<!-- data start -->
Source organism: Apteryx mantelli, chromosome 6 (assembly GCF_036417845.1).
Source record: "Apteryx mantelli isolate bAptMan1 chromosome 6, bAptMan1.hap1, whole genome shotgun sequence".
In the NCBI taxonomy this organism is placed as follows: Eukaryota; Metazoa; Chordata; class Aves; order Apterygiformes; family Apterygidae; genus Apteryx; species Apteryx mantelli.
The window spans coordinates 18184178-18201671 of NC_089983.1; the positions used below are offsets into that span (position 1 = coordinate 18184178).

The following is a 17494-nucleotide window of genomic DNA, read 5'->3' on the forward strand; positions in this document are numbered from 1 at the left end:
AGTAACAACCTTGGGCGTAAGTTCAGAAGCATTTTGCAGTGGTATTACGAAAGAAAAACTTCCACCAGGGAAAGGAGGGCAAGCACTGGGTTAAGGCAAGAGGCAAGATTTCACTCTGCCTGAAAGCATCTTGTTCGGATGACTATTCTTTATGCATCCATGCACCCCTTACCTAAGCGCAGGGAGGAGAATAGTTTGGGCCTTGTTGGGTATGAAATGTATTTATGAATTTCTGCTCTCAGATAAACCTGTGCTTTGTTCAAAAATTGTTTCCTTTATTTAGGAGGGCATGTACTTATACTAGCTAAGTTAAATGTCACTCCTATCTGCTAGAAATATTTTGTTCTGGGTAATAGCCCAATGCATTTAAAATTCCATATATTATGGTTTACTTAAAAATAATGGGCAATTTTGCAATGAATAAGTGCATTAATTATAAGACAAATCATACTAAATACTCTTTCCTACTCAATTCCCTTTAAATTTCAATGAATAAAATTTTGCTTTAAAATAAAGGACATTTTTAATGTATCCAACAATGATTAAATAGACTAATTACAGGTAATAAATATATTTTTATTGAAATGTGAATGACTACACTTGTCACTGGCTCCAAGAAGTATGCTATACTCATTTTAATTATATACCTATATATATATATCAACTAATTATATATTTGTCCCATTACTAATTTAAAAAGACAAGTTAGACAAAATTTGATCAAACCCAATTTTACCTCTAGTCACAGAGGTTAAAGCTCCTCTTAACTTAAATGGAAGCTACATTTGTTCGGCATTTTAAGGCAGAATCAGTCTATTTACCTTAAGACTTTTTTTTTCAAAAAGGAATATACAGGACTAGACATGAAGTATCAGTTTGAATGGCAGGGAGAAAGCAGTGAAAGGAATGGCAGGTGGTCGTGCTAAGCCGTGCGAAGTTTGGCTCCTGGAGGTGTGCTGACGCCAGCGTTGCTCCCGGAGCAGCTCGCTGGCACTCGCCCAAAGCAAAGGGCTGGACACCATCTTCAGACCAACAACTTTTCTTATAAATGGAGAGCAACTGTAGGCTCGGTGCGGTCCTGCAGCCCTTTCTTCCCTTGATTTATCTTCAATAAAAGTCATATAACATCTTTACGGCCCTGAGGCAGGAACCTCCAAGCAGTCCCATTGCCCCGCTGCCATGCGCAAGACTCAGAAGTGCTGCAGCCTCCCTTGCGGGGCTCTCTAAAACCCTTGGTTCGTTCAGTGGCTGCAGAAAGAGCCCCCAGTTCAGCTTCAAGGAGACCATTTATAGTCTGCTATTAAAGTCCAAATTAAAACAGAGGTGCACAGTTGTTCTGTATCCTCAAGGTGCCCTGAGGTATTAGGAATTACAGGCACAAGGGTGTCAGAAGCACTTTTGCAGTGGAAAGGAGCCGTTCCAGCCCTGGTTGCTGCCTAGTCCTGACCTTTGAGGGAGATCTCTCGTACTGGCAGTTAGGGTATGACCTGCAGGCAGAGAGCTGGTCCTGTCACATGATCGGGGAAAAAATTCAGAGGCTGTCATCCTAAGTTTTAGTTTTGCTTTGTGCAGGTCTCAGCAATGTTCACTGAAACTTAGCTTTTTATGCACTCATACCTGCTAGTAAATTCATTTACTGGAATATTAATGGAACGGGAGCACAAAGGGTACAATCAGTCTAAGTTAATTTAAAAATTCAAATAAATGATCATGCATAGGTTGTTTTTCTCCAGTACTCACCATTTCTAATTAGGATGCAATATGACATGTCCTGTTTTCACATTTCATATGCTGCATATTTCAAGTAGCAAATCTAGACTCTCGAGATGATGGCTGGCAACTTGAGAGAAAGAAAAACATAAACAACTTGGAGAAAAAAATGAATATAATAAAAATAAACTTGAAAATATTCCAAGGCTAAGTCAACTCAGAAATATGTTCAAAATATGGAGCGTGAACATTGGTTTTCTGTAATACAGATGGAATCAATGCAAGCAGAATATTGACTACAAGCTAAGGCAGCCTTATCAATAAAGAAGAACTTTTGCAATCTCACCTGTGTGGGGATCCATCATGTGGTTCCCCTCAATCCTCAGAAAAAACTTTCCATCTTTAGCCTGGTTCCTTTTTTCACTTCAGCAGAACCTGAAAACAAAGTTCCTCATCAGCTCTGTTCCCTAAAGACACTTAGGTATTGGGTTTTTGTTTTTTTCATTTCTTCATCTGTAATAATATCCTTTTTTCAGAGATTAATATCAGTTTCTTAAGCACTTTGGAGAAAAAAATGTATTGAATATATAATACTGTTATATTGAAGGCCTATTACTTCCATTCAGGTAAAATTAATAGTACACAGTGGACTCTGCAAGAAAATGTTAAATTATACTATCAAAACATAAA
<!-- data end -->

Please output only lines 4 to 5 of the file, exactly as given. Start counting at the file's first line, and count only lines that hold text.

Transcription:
The window spans coordinates 18184178-18201671 of NC_089983.1; the positions used below are offsets into that span (position 1 = coordinate 18184178).

The following is a 17494-nucleotide window of genomic DNA, read 5'->3' on the forward strand; positions in this document are numbered from 1 at the left end: